At a very superficial level, simply: growth. Development. I’ve always been drawn to Bildungsroman as a literary genre, but of course “coming-of-age” can encompass any number of things. There’s a scene in Otis Grows that resonates with me as I enter my forties: it’s when Otis comes back home to see his dad, and from a distance, his father seems “old.” That little piece of Otis’s growth is what speaks to me right now in my life, but others may find pause in the “odor of growing older,” in the realization of the beauty all around, or in Otis’s gained physical height and awkward stature.

5. You’ve mentioned your other books. What more can we expect from you?

My illustrator, L.M. Phang, is currently working on our next collaboration called Batty Betty. It’s about a giant who dances by herself with a red basket. There are some beavers who deride her, and then a tuba and a banana who forge a friendship amidst the “crazy” world they live in. ...So right, if there are objections to an onion having a chicken for a mom, there’s plenty of concepts to critique in this one, too. But I hope people can see past that. You know, Beckett had people living in trashcans; Kafka made a man turn into an insect. I do not claim (or aspire) to be giants such as they, but I do hope for a world where there is more literature, for everyone, including kids.



Inspiring Hope

I've been thinking a lot about inspiring hope lately. 
It's my one word for this year
and it's an amazing gift.
Life-changing even.

Hope is woven throughout this guest post I wrote with tips for 
helping kids move through and beyond tragedy to tranquility.

Click the image to go to the post.
Then my friend Sylvia invited me to guest post at her beautiful blog
Learning With Mrs. Parker and, sure enough, more connection. And hope.

Hope is a must when life challenges and overwhelms.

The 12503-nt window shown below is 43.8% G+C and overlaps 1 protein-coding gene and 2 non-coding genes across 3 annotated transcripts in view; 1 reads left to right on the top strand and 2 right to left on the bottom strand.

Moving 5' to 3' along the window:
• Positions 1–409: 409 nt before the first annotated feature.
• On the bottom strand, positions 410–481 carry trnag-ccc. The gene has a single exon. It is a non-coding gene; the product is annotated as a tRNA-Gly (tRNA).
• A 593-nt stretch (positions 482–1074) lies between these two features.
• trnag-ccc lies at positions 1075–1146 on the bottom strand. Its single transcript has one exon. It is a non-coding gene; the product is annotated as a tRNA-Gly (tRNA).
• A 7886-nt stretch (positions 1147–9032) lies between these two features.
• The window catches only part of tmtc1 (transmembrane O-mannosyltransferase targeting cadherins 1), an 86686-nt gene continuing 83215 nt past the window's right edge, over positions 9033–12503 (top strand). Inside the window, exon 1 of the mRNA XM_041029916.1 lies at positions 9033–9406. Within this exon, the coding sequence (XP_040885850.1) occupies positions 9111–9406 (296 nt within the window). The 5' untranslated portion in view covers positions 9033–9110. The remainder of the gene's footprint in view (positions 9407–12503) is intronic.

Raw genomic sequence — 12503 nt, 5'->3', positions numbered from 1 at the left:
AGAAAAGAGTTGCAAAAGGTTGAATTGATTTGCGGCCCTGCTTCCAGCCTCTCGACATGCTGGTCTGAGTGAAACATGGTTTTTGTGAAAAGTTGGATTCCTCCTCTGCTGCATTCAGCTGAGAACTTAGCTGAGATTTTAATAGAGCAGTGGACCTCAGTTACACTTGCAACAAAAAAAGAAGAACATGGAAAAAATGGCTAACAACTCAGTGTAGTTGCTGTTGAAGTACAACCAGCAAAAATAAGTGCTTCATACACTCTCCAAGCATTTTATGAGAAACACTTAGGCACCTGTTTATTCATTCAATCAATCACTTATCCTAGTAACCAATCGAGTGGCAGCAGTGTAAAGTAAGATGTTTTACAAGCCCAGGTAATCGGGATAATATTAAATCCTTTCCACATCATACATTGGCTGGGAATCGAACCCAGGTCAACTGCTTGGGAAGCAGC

It's pretty much a non-negotiable in seasons of sadness.
In fact, without it there is no light at the end of that tunnel.

This week has been so so dark for my friends at Ross Elementary.
Thursday night as I was presenting a parenting workshop there, tragedy struck and complications from an injury sustained in a collision just outside the school took the life of one of their third graders.

In an instant, life changed for all of them. Forever.
A mom and dad lose their baby girl.
A brother loses his sister.
Grandparents lose their granddaughter.
A class loses their friend.
A ukulele club loses a musician.
A ball team loses a team member.
A school family loses a Roadrunner.
A school counselor loses a superhero. 

There's no way around the fact that her friends and family are in excruciating, unimaginable, unspeakable pain. And the hard truth is they are going to have to lean into the pain in order to go through it and to ever get beyond it. It won't be fast and it won't be easy. There really are no words at a time like this. 

But there is hope.  

In what has to be the most difficult decision ever, the family decided to donate this young angel's organs to save the lives of five children. Just as heaven got its newest angel, five beautiful children for whom things seemed hopeless got the gift of hope for a chance to move forward and live healthy lives. All because of Kelsey. And when I shared her story with our daughter Kaitlyn, she said that she is planning on signing up as an organ donor when she renews her license next month.

So tonight, dear reader, I'm asking for your fervent prayers,
for warm thoughts and wishes of peace, comfort and healing 
for the Ross Elementary school family
and the many friends and relatives of the young girl,
a sweet, joyful soul who lived a lifetime in just eight years,
and who, at losing her life, manages to give 
life-inspiring hope to others.